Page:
This study on the state of ETD post-trade operations shows significant progress has been made, but major risks remain.

Download the ‘Futureproofing Listed Derivatives Post-trade’ Report here.

 

In March 2020, the volatility and record volumes triggered by the initial outbreak of Covid-19 overwhelmed post-trade infrastructure. Our study, produced by Acuiti in association with OSTTRA, finds that whilst a significant majority believe that progress on resilience has been made since 2020, 61% of respondents feel that there are still major risks in the listed derivatives post-trade environment, with allocations and give-ups key areas of concern. “Futureproofing Listed Derivatives Post-trade” is based on a survey and series of interviews with senior executives at 57 of the major sell-side and buy-side firms operating in listed derivatives.

The key findings of our ETD Industry Survey include:

  1. Top Investment Priorities: Discover the top three areas where organisations are planning substantial investments over the next three years, providing critical insights into industry trends and future focus areas.
  2. Cloud Evolution: Explore how organisations’ attitudes towards cloud-based software have transformed over the past five years, with 55% expressing significantly increased openness to cloud solutions.
  3. Post-Trade Complexities: Uncover the top three areas of complexity for both buy-side and sell-side institutions, shedding light on challenges faced in collateral optimisation, margin processing, and reconciliations.
  4. Data Standardisation: Learn about the industry’s stance on a mandatory, expanded data set for each trade, with 43% expressing a strong belief in its necessity and 57% considering its potential benefits.
  5. DMIST’s 30/30/30 Proposals: Gain insights into industry perceptions of DMIST’s 30/30/30 proposals, with 49% highlighting concerns about high volume trading sessions continuing to cause issues.

 

To find out more about our end-to-end ETD post-trade processing capabilities, please contact us at info@osttra.com.

OSTTRA Awarded ‘Post-Trade ETD Provider of the Year’ at the FinanceFeeds Awards

OSTTRA is pleased to announce its recognition as the ‘Post-Trade ETD Provider of the Year’ at the FinanceFeeds Awards. This achievement underscores OSTTRA’s commitment to innovation and excellence in the ETD post-trade landscape.

 

The accolade is a result of OSTTRA’s ongoing efforts to simplify and optimise ETD post-trade processes. Collaborative endeavours with industry stakeholders have yielded significant improvements, including streamlined order IDs to enhance the give-up process and enhanced allocation records, reducing the need for manual commission schedule checks, thereby enhancing operational efficiency.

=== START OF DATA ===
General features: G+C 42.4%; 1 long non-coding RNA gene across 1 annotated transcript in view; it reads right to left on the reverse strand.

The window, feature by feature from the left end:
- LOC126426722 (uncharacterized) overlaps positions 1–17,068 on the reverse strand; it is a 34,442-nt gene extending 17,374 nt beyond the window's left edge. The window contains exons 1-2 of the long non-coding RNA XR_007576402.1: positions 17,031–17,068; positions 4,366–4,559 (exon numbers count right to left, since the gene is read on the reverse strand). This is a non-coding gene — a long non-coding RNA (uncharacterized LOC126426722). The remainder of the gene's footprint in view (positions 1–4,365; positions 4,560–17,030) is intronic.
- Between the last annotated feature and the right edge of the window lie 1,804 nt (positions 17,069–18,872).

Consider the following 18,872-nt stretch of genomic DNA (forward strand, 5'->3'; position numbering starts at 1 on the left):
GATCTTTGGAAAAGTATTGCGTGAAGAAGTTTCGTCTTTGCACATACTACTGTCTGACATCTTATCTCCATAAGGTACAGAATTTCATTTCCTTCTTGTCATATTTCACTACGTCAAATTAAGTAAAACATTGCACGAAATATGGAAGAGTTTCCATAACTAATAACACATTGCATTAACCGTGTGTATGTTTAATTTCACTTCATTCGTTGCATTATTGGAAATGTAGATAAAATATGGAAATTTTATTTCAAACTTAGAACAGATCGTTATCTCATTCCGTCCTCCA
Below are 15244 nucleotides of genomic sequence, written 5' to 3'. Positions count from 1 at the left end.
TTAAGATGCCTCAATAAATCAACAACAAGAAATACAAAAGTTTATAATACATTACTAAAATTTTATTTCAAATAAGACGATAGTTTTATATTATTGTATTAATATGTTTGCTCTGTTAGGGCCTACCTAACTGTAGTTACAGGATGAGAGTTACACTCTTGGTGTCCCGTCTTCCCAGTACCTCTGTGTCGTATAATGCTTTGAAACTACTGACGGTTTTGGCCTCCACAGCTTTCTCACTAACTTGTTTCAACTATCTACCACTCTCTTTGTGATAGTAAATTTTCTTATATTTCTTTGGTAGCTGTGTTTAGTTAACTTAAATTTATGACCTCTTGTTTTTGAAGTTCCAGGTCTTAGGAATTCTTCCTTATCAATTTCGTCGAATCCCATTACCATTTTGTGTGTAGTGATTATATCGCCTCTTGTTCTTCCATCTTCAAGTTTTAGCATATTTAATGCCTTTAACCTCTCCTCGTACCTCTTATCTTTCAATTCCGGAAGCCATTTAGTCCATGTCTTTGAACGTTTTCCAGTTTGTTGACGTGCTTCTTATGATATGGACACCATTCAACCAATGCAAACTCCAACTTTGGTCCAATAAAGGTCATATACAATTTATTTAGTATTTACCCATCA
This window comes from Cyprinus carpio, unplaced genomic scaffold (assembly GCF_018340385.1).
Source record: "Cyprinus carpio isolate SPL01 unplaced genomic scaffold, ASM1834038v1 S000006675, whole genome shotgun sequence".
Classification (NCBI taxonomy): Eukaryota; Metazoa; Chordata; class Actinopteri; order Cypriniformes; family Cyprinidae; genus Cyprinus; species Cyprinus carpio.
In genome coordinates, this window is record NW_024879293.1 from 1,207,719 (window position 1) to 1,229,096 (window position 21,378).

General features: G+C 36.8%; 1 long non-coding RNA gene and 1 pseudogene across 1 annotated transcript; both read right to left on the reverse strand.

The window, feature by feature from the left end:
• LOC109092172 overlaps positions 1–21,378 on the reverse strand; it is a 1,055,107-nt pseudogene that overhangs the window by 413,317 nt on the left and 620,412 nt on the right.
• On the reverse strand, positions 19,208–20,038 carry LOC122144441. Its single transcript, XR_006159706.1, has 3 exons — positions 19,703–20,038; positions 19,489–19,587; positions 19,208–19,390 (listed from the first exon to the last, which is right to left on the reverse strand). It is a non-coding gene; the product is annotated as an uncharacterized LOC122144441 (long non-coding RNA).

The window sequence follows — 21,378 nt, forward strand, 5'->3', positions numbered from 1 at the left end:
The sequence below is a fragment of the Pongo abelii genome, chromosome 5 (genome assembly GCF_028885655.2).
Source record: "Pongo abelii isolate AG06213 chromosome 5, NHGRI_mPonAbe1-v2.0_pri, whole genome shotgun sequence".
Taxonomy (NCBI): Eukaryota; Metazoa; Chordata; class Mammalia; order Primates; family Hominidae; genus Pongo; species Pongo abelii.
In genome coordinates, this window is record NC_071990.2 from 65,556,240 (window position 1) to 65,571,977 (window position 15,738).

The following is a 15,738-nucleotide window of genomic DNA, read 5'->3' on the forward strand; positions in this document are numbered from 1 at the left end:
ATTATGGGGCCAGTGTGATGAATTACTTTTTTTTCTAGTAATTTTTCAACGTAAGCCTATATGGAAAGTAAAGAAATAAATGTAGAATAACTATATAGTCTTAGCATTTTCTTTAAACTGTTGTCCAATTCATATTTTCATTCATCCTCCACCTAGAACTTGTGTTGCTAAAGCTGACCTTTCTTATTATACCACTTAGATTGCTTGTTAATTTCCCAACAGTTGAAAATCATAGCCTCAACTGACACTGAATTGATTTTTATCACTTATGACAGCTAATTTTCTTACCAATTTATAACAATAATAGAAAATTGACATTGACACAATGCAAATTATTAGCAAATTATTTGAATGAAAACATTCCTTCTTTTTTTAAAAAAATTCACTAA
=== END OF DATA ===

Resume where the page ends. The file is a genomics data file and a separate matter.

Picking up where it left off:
OSTTRA’s robust connectivity with Clearing Houses has facilitated trade record enrichment through the sourcing of the Exchange Order ID, providing improved trade visibility. Additionally, direct client allocation submissions to Clearing Houses have minimised delays and offered real-time insights into trade clearing status.

Joanna Davies, Managing Director FX & Securities at OSTTRA, expressed appreciation for the recognition, stating, “This award is a testament to the dedication and collective efforts of our teams and the commitment of our valued ETD network participants.”

FinanceFeeds acknowledged OSTTRA’s contributions to the industry, noting, “As OSTTRA’s achievements continue to shine, their remarkable contributions to the industry’s evolution have not gone unnoticed. Our gratitude goes to OSTTRA and their team for their commitment to transforming the ETD post-trade landscape.”

In conclusion, OSTTRA winning the ‘Post-Trade ETD Provider of the Year’ award affirms its commitment to delivering practical, impactful solutions in the ETD post-trade space. This recognition reflects OSTTRA’s longstanding leadership and continued dedication to innovation in the industry.

 

 

To find out more about our end-to-end ETD post-trade processing capabilities, please contact us at info@osttra.com.

ETD Bulletin

The next chapter in the saga of delayed ETD trade allocations

A never-ending story where everyone waits in anticipation for the next instalment. Well, it is Oscar season after all. But for those of us immersed in the world of market infrastructure, there is a more esoteric narrative developing that would rival any academy award winning script. While the story of enabling greater visibility and efficiency in exchange-traded derivatives (ETD) markets is far from complete, there are more than a few signs of progress.

In part one this time last year, we talked extensively about how the industry, as a whole, needed to work together. Only through collaboration can firms have real-time transparency into the status of the executions, and control over the allocation of risk to the correct accounts at the clearing brokers. This transparency is key in driving a significant reduction in operational risk and cost for all participants, as well as significant capital cost reduction for executing brokers.